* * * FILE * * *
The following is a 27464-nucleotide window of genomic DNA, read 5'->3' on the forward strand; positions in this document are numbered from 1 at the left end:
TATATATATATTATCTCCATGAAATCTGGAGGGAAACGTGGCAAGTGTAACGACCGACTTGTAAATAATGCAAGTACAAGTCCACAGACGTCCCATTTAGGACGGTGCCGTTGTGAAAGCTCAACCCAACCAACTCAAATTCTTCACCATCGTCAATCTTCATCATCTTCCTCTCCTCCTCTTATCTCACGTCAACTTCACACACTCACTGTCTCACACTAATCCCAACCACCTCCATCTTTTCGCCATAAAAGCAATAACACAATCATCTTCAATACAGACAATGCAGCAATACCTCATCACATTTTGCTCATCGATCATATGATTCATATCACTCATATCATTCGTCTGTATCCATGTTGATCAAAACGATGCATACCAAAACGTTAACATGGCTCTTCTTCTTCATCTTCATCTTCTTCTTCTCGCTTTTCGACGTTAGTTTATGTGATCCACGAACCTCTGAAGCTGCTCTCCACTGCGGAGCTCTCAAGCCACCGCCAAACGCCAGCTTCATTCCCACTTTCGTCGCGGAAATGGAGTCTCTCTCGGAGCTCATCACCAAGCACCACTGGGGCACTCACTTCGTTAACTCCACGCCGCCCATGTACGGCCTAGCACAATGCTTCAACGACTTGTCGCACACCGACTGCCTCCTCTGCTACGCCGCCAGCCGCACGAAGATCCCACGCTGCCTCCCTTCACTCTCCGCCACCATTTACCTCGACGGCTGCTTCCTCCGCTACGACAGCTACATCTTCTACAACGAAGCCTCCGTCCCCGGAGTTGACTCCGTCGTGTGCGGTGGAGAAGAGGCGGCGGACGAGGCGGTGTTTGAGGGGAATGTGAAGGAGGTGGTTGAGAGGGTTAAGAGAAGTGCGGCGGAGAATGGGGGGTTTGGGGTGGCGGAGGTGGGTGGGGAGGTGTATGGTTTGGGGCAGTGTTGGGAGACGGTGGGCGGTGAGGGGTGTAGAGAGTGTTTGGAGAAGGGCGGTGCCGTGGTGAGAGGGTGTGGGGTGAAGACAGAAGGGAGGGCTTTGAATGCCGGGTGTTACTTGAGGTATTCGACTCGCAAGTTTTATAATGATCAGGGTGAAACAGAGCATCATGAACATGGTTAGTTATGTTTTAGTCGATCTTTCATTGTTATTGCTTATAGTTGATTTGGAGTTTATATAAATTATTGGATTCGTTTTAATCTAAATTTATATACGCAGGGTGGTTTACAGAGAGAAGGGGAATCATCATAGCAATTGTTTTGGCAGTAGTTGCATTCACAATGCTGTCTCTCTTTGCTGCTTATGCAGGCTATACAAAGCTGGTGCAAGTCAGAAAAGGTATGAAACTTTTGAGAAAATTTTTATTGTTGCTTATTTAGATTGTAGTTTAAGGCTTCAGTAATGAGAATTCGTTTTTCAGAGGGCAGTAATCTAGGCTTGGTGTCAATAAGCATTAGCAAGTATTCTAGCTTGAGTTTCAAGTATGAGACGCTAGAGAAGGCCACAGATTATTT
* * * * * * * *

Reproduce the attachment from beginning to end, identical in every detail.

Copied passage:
The following is a 27464-nucleotide window of genomic DNA, read 5'->3' on the forward strand; positions in this document are numbered from 1 at the left end:
TATATATATATTATCTCCATGAAATCTGGAGGGAAACGTGGCAAGTGTAACGACCGACTTGTAAATAATGCAAGTACAAGTCCACAGACGTCCCATTTAGGACGGTGCCGTTGTGAAAGCTCAACCCAACCAACTCAAATTCTTCACCATCGTCAATCTTCATCATCTTCCTCTCCTCCTCTTATCTCACGTCAACTTCACACACTCACTGTCTCACACTAATCCCAACCACCTCCATCTTTTCGCCATAAAAGCAATAACACAATCATCTTCAATACAGACAATGCAGCAATACCTCATCACATTTTGCTCATCGATCATATGATTCATATCACTCATATCATTCGTCTGTATCCATGTTGATCAAAACGATGCATACCAAAACGTTAACATGGCTCTTCTTCTTCATCTTCATCTTCTTCTTCTCGCTTTTCGACGTTAGTTTATGTGATCCACGAACCTCTGAAGCTGCTCTCCACTGCGGAGCTCTCAAGCCACCGCCAAACGCCAGCTTCATTCCCACTTTCGTCGCGGAAATGGAGTCTCTCTCGGAGCTCATCACCAAGCACCACTGGGGCACTCACTTCGTTAACTCCACGCCGCCCATGTACGGCCTAGCACAATGCTTCAACGACTTGTCGCACACCGACTGCCTCCTCTGCTACGCCGCCAGCCGCACGAAGATCCCACGCTGCCTCCCTTCACTCTCCGCCACCATTTACCTCGACGGCTGCTTCCTCCGCTACGACAGCTACATCTTCTACAACGAAGCCTCCGTCCCCGGAGTTGACTCCGTCGTGTGCGGTGGAGAAGAGGCGGCGGACGAGGCGGTGTTTGAGGGGAATGTGAAGGAGGTGGTTGAGAGGGTTAAGAGAAGTGCGGCGGAGAATGGGGGGTTTGGGGTGGCGGAGGTGGGTGGGGAGGTGTATGGTTTGGGGCAGTGTTGGGAGACGGTGGGCGGTGAGGGGTGTAGAGAGTGTTTGGAGAAGGGCGGTGCCGTGGTGAGAGGGTGTGGGGTGAAGACAGAAGGGAGGGCTTTGAATGCCGGGTGTTACTTGAGGTATTCGACTCGCAAGTTTTATAATGATCAGGGTGAAACAGAGCATCATGAACATGGTTAGTTATGTTTTAGTCGATCTTTCATTGTTATTGCTTATAGTTGATTTGGAGTTTATATAAATTATTGGATTCGTTTTAATCTAAATTTATATACGCAGGGTGGTTTACAGAGAGAAGGGGAATCATCATAGCAATTGTTTTGGCAGTAGTTGCATTCACAATGCTGTCTCTCTTTGCTGCTTATGCAGGCTATACAAAGCTGGTGCAAGTCAGAAAAGGTATGAAACTTTTGAGAAAATTTTTATTGTTGCTTATTTAGATTGTAGTTTAAGGCTTCAGTAATGAGAATTCGTTTTTCAGAGGGCAGTAATCTAGGCTTGGTGTCAATAAGCATTAGCAAGTATTCTAGCTTGAGTTTCAAGTATGAGACGCTAGAGAAGGCCACAGATTATTT